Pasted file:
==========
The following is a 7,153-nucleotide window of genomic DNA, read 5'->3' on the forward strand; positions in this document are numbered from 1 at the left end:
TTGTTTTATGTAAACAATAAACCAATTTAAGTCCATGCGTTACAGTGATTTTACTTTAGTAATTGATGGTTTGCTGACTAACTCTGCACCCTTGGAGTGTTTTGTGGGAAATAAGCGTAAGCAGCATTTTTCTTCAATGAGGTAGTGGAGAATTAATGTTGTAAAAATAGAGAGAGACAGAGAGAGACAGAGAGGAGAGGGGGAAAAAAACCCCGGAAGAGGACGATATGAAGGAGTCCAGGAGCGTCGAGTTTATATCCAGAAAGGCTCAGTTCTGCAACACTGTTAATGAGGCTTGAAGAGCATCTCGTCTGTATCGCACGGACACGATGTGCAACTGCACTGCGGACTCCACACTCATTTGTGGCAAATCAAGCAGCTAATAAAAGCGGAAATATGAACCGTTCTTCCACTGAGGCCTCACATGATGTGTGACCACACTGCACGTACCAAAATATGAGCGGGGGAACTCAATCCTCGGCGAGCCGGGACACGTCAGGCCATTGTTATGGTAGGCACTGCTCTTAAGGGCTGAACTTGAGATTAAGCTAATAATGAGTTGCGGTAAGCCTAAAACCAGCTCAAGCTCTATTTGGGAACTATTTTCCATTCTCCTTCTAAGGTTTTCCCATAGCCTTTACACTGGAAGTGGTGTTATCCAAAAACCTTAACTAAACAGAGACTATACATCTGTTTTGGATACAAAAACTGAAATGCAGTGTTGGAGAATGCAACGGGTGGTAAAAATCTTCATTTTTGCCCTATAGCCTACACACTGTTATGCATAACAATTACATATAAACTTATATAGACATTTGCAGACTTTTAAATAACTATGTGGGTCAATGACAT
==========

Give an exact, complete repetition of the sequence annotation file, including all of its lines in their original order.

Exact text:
The following is a 7,153-nucleotide window of genomic DNA, read 5'->3' on the forward strand; positions in this document are numbered from 1 at the left end:
TTGTTTTATGTAAACAATAAACCAATTTAAGTCCATGCGTTACAGTGATTTTACTTTAGTAATTGATGGTTTGCTGACTAACTCTGCACCCTTGGAGTGTTTTGTGGGAAATAAGCGTAAGCAGCATTTTTCTTCAATGAGGTAGTGGAGAATTAATGTTGTAAAAATAGAGAGAGACAGAGAGAGACAGAGAGGAGAGGGGGAAAAAAACCCCGGAAGAGGACGATATGAAGGAGTCCAGGAGCGTCGAGTTTATATCCAGAAAGGCTCAGTTCTGCAACACTGTTAATGAGGCTTGAAGAGCATCTCGTCTGTATCGCACGGACACGATGTGCAACTGCACTGCGGACTCCACACTCATTTGTGGCAAATCAAGCAGCTAATAAAAGCGGAAATATGAACCGTTCTTCCACTGAGGCCTCACATGATGTGTGACCACACTGCACGTACCAAAATATGAGCGGGGGAACTCAATCCTCGGCGAGCCGGGACACGTCAGGCCATTGTTATGGTAGGCACTGCTCTTAAGGGCTGAACTTGAGATTAAGCTAATAATGAGTTGCGGTAAGCCTAAAACCAGCTCAAGCTCTATTTGGGAACTATTTTCCATTCTCCTTCTAAGGTTTTCCCATAGCCTTTACACTGGAAGTGGTGTTATCCAAAAACCTTAACTAAACAGAGACTATACATCTGTTTTGGATACAAAAACTGAAATGCAGTGTTGGAGAATGCAACGGGTGGTAAAAATCTTCATTTTTGCCCTATAGCCTACACACTGTTATGCATAACAATTACATATAAACTTATATAGACATTTGCAGACTTTTAAATAACTATGTGGGTCAATGACAT